Articles by Jennifer T. Patel in JoVE
Use of Stopped-Flow Fluorescence and Labeled Nucleotides to Analyze the ATP Turnover Cycle of Kinesins Jennifer T. Patel1, Hannah R. Belsham1, Alexandra J. Rathbone1, Claire T. Friel1 1School of Life Sciences, University of Nottingham Kinesins are characterized by nucleotide-dependent interaction with microtubules: a cycle of ATP turnover coupled to a cycle of microtubule interaction. Here, we describe protocols to analyze the kinetics of individual nucleotide transitions in the ATP turnover cycle of a kinesin using fluorescently labeled nucleotides and stopped-flow fluorescence.
Other articles by Jennifer T. Patel on PubMed
Mammalian SUN Protein Interaction Networks at the Inner Nuclear Membrane and Their Role in Laminopathy Disease Processes The Journal of Biological Chemistry. Jan, 2010 | Pubmed ID: 19933576 The nuclear envelope (NE) LINC complex, in mammals comprised of SUN domain and nesprin proteins, provides a direct connection between the nuclear lamina and the cytoskeleton, which contributes to nuclear positioning and cellular rigidity. SUN1 and SUN2 interact with lamin A, but lamin A is only required for NE localization of SUN2, and it remains unclear how SUN1 is anchored. Here, we identify emerin and short nesprin-2 isoforms as novel nucleoplasmic binding partners of SUN1/2. These have overlapping binding sites distinct from the lamin A binding site. However, we demonstrate that tight association of SUN1 with the nuclear lamina depends upon a short motif within residues 209-228, a region that does not interact significantly with known SUN1 binding partners. Moreover, SUN1 localizes correctly in cells lacking emerin. Importantly then, the major determinant of SUN1 NE localization has yet to be identified. We further find that a subset of lamin A mutations, associated with laminopathies Emery-Dreifuss muscular dystrophy (EDMD) and Hutchinson-Gilford progeria syndrome (HGPS), disrupt lamin A interaction with SUN1 and SUN2. Despite this, NE localization of SUN1 and SUN2 is not impaired in cell lines from either class of patients. Intriguingly, SUN1 expression at the NE is instead enhanced in a significant proportion of HGPS but not EDMD cells and strongly correlates with pre-lamin A accumulation due to preferential interaction of SUN1 with pre-lamin A. We propose that these different perturbations in lamin A-SUN protein interactions may underlie the opposing effects of EDMD and HGPS mutations on nuclear and cellular mechanics.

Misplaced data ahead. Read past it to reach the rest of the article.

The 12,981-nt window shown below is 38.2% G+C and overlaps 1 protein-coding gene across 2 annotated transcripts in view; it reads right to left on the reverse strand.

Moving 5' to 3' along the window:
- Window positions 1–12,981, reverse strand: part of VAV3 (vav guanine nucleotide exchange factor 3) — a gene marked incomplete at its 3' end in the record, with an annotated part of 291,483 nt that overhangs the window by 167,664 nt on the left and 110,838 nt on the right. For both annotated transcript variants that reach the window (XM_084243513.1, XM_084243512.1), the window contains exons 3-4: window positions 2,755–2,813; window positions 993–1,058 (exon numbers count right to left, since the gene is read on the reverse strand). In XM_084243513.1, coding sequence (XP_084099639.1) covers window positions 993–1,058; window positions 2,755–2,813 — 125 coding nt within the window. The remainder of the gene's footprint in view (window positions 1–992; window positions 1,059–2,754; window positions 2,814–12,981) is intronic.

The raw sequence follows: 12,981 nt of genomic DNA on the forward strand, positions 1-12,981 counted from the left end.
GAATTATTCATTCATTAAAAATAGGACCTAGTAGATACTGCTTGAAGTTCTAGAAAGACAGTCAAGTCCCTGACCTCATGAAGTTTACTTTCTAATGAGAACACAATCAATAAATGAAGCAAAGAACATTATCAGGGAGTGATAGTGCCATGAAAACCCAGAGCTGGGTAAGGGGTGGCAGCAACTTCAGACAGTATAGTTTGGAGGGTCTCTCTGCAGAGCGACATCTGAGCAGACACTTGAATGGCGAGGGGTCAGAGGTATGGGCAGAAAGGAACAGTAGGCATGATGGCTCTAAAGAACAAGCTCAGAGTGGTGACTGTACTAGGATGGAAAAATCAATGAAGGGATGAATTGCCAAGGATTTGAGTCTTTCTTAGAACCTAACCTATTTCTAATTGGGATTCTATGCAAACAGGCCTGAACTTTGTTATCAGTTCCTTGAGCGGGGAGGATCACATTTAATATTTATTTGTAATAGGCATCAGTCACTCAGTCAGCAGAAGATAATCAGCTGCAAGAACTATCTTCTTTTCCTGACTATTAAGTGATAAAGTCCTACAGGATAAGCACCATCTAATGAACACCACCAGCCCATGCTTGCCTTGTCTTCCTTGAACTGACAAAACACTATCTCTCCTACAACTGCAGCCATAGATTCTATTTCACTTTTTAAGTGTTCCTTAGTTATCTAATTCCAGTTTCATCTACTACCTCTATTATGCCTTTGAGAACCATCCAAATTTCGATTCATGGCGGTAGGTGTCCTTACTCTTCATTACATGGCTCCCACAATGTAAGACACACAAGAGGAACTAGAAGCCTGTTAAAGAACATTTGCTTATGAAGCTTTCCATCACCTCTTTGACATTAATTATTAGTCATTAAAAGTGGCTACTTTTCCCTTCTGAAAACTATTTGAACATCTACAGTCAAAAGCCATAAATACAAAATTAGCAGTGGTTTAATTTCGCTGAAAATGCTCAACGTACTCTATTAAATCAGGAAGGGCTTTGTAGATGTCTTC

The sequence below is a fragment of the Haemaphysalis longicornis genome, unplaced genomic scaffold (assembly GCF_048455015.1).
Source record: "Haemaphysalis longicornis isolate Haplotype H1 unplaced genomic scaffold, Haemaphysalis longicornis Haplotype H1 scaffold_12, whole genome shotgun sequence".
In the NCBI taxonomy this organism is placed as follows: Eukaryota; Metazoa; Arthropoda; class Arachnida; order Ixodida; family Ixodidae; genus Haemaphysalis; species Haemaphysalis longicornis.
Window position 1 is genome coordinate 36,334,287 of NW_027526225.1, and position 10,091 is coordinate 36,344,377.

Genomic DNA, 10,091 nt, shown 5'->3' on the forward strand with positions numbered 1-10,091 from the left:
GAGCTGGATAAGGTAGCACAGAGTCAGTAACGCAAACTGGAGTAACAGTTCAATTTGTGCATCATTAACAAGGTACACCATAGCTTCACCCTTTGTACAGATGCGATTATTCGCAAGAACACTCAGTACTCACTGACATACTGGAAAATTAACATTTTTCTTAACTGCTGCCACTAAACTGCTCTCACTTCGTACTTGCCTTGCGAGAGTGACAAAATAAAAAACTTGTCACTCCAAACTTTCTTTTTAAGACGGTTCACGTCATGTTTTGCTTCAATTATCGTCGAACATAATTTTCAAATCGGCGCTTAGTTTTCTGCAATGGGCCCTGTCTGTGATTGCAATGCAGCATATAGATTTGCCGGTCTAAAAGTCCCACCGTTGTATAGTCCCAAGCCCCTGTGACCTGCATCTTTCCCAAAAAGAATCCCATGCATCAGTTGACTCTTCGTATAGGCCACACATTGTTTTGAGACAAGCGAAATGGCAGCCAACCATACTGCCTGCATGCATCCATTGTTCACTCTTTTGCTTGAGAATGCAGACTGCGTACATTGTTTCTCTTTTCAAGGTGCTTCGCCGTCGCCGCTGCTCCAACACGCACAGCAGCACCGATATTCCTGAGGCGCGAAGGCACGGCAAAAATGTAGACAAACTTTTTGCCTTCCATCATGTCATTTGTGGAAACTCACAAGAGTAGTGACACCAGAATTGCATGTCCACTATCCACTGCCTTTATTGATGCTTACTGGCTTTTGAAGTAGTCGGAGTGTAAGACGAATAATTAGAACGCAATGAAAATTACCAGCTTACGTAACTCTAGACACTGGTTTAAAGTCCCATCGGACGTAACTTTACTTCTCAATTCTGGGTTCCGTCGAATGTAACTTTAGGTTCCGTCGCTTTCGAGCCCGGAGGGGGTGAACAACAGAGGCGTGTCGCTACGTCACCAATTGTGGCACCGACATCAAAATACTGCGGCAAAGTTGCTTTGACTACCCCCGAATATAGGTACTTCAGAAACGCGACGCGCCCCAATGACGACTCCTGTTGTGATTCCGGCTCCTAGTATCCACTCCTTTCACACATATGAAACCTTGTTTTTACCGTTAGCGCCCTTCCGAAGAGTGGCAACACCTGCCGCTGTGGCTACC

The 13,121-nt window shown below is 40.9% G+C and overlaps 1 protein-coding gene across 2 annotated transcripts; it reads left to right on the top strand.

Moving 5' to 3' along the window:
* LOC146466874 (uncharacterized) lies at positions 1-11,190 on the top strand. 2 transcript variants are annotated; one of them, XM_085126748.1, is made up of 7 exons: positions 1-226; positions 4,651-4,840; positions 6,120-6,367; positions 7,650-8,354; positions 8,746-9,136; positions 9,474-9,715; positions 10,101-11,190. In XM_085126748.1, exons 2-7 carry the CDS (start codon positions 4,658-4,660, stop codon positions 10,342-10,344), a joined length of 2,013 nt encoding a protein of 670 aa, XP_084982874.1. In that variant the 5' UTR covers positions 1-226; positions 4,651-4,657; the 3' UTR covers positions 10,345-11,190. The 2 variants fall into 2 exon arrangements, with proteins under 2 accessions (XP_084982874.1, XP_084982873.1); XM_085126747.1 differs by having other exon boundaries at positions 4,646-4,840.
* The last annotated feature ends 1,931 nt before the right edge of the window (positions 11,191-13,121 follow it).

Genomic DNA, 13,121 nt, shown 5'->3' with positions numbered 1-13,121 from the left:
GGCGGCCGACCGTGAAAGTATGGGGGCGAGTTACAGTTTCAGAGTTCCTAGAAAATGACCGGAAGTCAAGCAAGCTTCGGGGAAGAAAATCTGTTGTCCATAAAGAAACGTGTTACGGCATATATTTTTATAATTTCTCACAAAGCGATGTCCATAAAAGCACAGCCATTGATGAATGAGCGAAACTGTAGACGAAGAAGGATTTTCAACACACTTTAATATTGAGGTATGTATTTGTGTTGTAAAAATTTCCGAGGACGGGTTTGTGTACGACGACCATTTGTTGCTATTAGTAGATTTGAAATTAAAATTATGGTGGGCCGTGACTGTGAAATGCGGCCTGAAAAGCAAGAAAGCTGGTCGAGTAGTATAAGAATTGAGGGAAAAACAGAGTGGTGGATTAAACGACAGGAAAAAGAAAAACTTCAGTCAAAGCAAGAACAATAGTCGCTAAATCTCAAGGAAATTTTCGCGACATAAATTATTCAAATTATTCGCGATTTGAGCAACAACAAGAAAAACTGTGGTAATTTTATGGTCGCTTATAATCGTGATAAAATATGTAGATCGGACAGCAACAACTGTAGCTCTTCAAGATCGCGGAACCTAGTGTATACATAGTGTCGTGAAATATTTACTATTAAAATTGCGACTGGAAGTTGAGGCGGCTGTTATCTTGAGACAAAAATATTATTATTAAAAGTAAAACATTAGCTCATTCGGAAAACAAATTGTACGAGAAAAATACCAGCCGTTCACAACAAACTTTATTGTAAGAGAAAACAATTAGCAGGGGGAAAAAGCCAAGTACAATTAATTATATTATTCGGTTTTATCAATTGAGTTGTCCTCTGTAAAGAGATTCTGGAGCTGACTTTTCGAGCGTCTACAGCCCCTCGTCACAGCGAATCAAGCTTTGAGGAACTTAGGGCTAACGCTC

Mitotic Phosphorylation of SUN1 Loosens Its Connection with the Nuclear Lamina While the LINC Complex Remains Intact Nucleus (Austin, Tex.). Aug, 2014 | Pubmed ID: 25157413 At the onset mitosis in higher eukaryotes, the nuclear envelope (NE) undergoes dramatic deconstruction to allow separation of duplicated chromosomes. Studies have shown that during this process of nuclear envelope breakdown (NEBD), the extensive protein networks of the nuclear lamina are disassembled through phosphorylation of lamins and several inner nuclear membrane (INM) proteins. The LINC complex, composed of SUN and nesprin proteins, is involved in multiple interactions at the NE and plays vital roles in nuclear and cellular mechanics by connecting the nucleus to the cytoskeleton. Here, we show that SUN1, located in the INM, undergoes mitosis-specific phosphorylation on at least 3 sites within its nucleoplasmic N-terminus. We further identify Cdk1 as the kinase responsible for serine 48 and 333 phosphorylation, while serine 138 is phosphorylated by Plk1. In mitotic cells, SUN1 loses its interaction with N-terminal domain binding partners lamin A/C, emerin, and short nesprin-2 isoforms. Furthermore, a triple phosphomimetic SUN1 mutant displays increased solubility and reduced retention at the NE. In contrast, the central LINC complex interaction between the SUN1 C-terminus and the KASH domain of nesprin-2 is maintained during mitosis. Together, these data support a model whereby mitotic phosphorylation of SUN1 disrupts interactions with nucleoplasmic binding partners, promoting disassembly of the nuclear lamina and, potentially, its chromatin interactions. At the same time, our data add to an emerging picture that the core LINC complex plays an active role in NEBD.